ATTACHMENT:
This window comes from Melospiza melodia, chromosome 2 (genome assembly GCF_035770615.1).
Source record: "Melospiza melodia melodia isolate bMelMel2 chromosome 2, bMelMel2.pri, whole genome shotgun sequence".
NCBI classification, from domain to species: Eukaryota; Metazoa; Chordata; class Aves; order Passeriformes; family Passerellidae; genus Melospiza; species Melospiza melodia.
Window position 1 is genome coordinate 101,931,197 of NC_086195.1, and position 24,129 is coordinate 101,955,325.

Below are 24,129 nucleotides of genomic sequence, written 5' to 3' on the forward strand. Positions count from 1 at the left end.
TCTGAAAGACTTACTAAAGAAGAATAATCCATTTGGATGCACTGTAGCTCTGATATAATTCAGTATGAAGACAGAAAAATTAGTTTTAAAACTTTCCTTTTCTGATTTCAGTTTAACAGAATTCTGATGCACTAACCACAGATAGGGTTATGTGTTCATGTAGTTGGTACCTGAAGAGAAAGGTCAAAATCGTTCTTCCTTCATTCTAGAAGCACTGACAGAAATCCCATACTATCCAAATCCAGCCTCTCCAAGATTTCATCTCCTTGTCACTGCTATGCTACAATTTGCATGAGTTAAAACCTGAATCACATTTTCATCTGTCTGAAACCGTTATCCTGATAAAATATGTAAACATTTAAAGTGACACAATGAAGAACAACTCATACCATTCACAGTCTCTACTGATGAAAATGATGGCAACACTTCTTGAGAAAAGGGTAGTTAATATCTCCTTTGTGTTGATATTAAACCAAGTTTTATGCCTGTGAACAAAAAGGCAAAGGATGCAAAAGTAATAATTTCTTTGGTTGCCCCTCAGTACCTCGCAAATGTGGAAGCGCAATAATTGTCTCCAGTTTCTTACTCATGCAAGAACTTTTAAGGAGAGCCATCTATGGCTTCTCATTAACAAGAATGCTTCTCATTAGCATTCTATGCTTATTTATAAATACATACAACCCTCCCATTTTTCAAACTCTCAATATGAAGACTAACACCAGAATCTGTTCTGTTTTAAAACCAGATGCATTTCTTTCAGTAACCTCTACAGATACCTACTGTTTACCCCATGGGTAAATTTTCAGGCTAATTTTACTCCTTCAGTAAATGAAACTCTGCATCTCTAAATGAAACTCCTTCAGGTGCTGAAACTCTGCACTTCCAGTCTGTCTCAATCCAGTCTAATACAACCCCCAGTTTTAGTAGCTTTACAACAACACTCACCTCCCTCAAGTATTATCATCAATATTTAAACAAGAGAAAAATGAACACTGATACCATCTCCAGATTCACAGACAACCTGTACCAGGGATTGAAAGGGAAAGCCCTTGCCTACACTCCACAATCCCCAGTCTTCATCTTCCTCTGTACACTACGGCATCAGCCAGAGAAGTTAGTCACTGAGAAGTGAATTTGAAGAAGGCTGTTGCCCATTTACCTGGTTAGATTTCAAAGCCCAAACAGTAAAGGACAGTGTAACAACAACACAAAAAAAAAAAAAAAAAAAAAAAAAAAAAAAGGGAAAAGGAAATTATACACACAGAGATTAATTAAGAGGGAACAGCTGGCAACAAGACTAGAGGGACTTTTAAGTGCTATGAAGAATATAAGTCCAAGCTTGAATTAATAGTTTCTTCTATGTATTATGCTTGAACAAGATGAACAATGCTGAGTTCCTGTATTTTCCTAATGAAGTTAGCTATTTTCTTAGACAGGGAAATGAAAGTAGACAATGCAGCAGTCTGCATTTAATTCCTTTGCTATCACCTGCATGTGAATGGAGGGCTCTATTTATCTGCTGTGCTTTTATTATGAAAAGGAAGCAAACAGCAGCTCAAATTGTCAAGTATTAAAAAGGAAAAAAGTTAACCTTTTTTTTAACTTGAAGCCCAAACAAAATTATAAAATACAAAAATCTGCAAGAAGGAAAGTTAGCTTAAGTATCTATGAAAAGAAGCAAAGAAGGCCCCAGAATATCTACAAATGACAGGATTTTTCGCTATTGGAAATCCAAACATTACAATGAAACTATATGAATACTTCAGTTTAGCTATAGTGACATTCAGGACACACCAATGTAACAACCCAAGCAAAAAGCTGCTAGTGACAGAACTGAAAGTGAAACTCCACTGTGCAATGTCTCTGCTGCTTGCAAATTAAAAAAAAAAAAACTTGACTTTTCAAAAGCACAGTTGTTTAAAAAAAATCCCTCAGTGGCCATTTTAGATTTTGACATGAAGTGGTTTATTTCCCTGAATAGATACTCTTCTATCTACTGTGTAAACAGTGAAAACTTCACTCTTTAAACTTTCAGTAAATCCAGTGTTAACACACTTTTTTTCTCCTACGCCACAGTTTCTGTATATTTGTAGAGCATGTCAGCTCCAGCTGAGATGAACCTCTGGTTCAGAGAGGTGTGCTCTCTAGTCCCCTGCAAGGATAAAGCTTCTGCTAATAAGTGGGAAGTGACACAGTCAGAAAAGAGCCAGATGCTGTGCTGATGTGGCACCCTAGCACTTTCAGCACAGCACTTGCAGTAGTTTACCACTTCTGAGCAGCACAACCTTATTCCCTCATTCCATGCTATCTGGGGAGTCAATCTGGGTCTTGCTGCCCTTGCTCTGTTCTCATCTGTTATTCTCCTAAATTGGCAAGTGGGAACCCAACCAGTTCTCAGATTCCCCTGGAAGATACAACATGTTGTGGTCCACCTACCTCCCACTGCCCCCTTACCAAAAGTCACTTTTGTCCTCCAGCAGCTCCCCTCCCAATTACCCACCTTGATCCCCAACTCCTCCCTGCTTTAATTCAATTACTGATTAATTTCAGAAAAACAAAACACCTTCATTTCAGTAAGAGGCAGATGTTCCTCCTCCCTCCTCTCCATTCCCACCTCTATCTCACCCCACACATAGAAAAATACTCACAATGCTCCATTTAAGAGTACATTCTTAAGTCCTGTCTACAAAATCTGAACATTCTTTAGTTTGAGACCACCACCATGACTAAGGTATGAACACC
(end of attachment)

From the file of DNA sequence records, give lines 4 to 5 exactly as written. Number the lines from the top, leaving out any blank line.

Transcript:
Window position 1 is genome coordinate 101,931,197 of NC_086195.1, and position 24,129 is coordinate 101,955,325.

Below are 24,129 nucleotides of genomic sequence, written 5' to 3' on the forward strand. Positions count from 1 at the left end.